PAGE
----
: This paper first discusses the current historical and philosophical framework forged during the last century to account for both the history and the epistemic status of Newton's theory of general gravitation. It then examines the conflict surrounding this theory at the close of the seventeenth century and the first steps towards the revolutionary shift in rational mechanics in the eighteenth century. From a historical point of view, it shows the crucial contribution of the Cartesian mechanistic philosophy and (...) Leibnizian analytic methods to the emergence of so-called Newtonian mechanics which can also be fairly characterized as a synthetic theory of attraction. From a philosophical standpoint, the paper suggests that the reworking of Newton's theory in the 18th century is better understood in a theoretical framework that reconciles Kuhn's notion of "invisible revolution" rather than his notion of "normal science" with Whewell's ascription of the completion of dynamical studies to the post Newtonian period. (shrink)
Aristotle earns the distinction of having put forward the first comprehensive philosophical theory of justice. After the end of the antique world, St. Thomas Aquinas was the first philosopher and theologian to return to Aristotles theory of justice. This will be followed by a summary of the core aspects of Aquinass treatise on law and political theory, and explicated accordingly.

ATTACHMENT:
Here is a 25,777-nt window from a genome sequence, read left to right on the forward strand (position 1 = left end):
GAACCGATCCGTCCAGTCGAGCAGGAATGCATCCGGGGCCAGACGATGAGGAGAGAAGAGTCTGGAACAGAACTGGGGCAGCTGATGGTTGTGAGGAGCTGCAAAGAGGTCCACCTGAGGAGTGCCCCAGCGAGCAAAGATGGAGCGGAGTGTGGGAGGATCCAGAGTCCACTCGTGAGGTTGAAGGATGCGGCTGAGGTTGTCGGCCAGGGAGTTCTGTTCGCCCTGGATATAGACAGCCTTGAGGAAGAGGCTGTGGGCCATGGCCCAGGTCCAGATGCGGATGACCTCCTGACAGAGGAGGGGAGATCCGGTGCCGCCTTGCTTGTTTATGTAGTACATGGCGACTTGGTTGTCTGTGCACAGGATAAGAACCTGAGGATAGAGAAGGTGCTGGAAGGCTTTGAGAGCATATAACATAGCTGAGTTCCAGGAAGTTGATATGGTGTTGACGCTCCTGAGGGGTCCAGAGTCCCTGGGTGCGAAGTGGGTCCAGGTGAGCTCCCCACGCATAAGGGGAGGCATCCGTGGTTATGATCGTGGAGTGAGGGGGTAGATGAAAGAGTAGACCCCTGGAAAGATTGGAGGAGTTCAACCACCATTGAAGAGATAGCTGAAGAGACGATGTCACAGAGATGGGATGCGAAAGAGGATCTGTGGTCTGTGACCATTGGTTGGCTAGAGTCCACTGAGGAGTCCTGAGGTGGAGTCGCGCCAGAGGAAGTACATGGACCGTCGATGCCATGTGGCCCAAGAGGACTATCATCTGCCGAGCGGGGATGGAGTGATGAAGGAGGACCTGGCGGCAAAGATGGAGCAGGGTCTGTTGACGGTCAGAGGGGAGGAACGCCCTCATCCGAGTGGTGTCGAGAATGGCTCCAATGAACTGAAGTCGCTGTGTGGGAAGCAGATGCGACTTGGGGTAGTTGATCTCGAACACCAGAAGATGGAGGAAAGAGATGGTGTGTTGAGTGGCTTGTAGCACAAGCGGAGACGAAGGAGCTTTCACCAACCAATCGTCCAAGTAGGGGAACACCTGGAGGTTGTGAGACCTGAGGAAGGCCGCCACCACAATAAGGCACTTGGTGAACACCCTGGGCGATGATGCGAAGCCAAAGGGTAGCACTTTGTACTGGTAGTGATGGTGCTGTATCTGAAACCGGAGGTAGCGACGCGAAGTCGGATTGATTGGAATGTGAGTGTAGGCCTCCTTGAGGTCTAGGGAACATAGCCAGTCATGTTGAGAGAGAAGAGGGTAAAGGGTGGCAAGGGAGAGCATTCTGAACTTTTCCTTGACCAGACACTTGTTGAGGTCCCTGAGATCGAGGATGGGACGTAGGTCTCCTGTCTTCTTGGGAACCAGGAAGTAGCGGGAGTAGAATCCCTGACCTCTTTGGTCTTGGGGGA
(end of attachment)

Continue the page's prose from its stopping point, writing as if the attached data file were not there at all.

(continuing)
This article examines the excitement that Adam Smith's Theory of Moral Sentiments generated in France during the French Revolution, focusing particularly on the writings of political theorists, participants and commentators such as the abbé Sieyès, Pierre-Louis Rœderer, the Marquis de Condorcet and Sophie de Grouchy Condorcet, who were dismayed at their political opponents’ use of Rousseau, and looked to Smith for an understanding of the passions that was compatible with democratic sovereignty and representative government. In the political context of (...) the early 1790s, clarifying the concept of natural sociability, which Rousseau had rejected, but Smith and Helvétius, in different ways, each regarded as indispensible to a society dependent on advanced division of labour, became a central concern in the public lectures delivered by Pierre-Louis Rœderer as the Terror took hold. (shrink)
At the beginning of the 1950s most students of animal behavior in Britain saw the instinct concept developed by Konrad Lorenz in the 1930s as the central theoretical construct of the new ethology. In the mid 1950s J.B.S. Haldane made substantial efforts to undermine Lorenz''s status as the founder of the new discipline, challenging his priority on key ethological concepts. Haldane was also critical of Lorenz''s sharp distinction between instinctive and learnt behavior. This was inconsistent with Haldane''s account of the (...) evolution of language, and, according to Haldane, inconsistent with elementary genetics. British attitudes to the instinct concept changed dramatically in the wake of Daniel S. Lehraman''s 1953 critique of Lorenz, and by the 1960s Lorenz drew a clear distinction between his own views and those of the English-speaking ethologists. The inconsistencies between Lorenz''s ideas and the trends in contemporary evolutionary genetics that are reflected in Haldane''s critiques may help to explain why the Lorenzian instinct concept was unable to maintain itself in Britian. (shrink)